Developer – Capcom
Publisher – Capcom
Platforms – PlayStation 3, Xbox 360
Dragon’s Dogma is an open world action RPG developed by Capcom. The story details the plight of the country Gransys upon the arrival of the fabled Dragon. You play the game as the equally fabled Arisen, the one who is fated to combat the Dragon. The game arbitrarily opens in what seems to be a hellish nightmare as you use a character who has yet to be named. Whether you succeed or are killed in this level seems to have no effect as you continue to create your custom character regardless.
The game joins your newly created character just as the Dragon pays a visit to their village and immediately begins to wreak havoc and claim lives. You take control of your character just as they grab a sword and prepare to do battle with the enormous beast. Needless to say, you lose and your heart gets devoured by the demonic creature. You wake up in your home under the care of a relative and from here your adventure begins.
Dragon’s Dogma’s approach to combat is governed by a system known as Vocations which are essentially classes for combat. There are three main vocations with the remaining six being alterations or mixes of the original three. Each vocation has its advantages and perks but the choice of which to choose is ultimately left up to the player’s own gameplay preferences.
If you like wielding powerful magic and dislike being relegated to support status but also do not want to partake in melee combat then an arcane proficient sorcerer may be the choice for you. If you enjoy balanced combat, gleefully engaging in both ranged and close quarters combat then you may be best suited for either an assassin or a strider. One should not agonize over these choices too much as one can change their vocation as often as they want as long as they have enough of the experience gained currency to do so. The level cap to the game is at 200 and Capcom, in their mercy, has allowed players to change their character’s combat experience as they see fit as they strive toward that goal.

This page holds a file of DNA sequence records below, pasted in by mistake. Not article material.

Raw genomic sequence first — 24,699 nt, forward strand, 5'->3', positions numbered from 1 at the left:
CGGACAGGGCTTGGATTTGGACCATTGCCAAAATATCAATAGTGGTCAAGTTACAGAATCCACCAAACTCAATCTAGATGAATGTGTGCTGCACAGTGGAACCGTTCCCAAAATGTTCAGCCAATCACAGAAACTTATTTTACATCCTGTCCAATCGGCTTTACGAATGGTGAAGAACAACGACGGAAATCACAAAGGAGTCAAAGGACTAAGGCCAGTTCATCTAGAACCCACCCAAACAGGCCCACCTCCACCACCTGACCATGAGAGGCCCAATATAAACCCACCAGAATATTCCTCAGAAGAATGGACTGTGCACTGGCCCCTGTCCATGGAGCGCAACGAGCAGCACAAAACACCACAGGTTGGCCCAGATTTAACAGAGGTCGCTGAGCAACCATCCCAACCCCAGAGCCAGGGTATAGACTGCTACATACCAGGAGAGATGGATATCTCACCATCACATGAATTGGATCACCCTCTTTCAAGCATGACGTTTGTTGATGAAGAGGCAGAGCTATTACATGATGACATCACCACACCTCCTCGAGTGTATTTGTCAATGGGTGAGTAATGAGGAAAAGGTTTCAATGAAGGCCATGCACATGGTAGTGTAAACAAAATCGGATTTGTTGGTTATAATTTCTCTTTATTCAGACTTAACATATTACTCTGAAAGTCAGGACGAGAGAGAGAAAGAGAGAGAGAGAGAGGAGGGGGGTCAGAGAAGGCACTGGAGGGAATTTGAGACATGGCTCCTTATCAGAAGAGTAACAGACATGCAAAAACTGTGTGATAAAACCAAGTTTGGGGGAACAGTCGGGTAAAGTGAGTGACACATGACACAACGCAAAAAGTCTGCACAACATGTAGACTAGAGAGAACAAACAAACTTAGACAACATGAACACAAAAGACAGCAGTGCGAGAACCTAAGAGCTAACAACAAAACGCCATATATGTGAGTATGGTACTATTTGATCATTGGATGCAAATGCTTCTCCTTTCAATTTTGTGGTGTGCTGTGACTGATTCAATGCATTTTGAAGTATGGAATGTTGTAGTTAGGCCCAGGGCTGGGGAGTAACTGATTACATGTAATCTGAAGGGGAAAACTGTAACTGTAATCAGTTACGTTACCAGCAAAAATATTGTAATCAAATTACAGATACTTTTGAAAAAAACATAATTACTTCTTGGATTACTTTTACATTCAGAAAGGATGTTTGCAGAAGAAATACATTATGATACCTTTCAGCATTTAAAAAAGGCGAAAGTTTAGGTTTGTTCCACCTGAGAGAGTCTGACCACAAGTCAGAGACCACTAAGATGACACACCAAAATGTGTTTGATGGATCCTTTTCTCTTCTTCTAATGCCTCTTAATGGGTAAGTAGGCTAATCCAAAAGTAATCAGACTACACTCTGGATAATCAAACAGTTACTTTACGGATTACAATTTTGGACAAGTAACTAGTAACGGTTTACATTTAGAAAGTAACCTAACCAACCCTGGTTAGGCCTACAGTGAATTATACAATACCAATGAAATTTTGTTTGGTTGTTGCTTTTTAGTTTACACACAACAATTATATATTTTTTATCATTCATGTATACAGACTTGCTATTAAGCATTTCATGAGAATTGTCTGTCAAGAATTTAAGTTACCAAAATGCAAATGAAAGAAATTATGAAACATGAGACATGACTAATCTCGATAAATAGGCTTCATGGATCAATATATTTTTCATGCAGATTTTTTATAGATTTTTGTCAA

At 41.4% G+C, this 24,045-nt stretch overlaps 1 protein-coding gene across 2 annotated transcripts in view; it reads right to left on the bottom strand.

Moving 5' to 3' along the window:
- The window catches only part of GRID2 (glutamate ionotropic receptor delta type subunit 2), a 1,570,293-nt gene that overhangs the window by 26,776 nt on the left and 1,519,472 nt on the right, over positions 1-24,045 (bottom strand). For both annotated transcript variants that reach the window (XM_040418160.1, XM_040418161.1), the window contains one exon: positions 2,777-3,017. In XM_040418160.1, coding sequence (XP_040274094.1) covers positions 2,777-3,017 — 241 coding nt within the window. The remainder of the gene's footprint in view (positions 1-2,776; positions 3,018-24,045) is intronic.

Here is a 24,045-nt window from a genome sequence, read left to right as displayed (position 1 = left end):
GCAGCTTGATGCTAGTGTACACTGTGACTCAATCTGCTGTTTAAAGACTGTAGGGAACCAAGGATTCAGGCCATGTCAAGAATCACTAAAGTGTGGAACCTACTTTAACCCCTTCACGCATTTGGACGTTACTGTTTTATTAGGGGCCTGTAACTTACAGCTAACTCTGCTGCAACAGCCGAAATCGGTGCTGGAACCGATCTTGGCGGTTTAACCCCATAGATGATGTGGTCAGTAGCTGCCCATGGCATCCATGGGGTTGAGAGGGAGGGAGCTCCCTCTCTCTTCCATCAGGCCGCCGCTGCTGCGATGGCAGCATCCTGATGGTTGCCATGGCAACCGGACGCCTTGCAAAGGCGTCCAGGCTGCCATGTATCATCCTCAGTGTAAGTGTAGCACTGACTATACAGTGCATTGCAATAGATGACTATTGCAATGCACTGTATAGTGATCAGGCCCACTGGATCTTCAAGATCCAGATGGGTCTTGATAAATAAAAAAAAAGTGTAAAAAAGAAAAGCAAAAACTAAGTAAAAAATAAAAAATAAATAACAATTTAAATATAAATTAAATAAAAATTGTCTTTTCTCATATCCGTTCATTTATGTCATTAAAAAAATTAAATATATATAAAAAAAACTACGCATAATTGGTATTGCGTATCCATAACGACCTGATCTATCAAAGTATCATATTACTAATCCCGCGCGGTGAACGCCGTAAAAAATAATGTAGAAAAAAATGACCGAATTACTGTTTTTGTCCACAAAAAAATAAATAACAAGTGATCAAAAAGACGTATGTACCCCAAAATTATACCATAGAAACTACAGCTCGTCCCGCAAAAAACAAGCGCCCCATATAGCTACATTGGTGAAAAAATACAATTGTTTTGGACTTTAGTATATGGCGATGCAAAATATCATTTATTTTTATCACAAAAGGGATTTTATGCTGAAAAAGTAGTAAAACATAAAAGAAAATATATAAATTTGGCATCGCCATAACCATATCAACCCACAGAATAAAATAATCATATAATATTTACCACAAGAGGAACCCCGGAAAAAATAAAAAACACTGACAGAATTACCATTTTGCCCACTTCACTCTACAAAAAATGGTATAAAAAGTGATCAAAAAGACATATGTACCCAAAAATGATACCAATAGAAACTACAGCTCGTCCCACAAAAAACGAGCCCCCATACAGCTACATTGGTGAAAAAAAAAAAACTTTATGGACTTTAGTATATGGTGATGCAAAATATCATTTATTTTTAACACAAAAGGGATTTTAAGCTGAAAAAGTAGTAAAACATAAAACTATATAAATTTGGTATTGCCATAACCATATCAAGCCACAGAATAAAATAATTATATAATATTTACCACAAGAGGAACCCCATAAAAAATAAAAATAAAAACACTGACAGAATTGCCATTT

The spirit of games like Devil May Cry and Street Fighter are easily felt as you hack your way through the lush pastures and remote mountaintops. All combat is heavily centered on the left and right index bumpers (L1/LB, R1/RB) which govern your secondary and primary weapons respectively and ultimately determine which special move you will execute. All melee combatants have move sets that focus on combos and juggling and ones that focus on big, fantastic attacks that stun your opponent or leave them as a corpse. Choosing which ones to implement and/or how to mix them depends on the kind of character you want to play as. The left and right index bumpers used in coordination with the right thumb buttons initiate your character’s special moves which can either be linked together in succession or linked via core moves, which are abilities your character has access to based on both their vocation and the weapon they are holding. Special moves drain your stamina bar which, once emptied, will leave your character unable to move for a short period. However, that short period of immobility can easily lead to your death. Luckily, core moves do not drain your stamina bar, because of this it is wise to use core moves as a means to bridge the gap between special moves rather than using special move after special move.
Magic users behave in a similar fashion.
Magic runs on the stamina bar as well, (instead of magicka or mana) every spell has a price and naturally the more powerful spells attach a bigger price. So if you continuously use the larger, more powerful spells you will find yourself keeled over and immobilized; seeing as how wizards are not able to equip armor, being immobilized means almost certain death.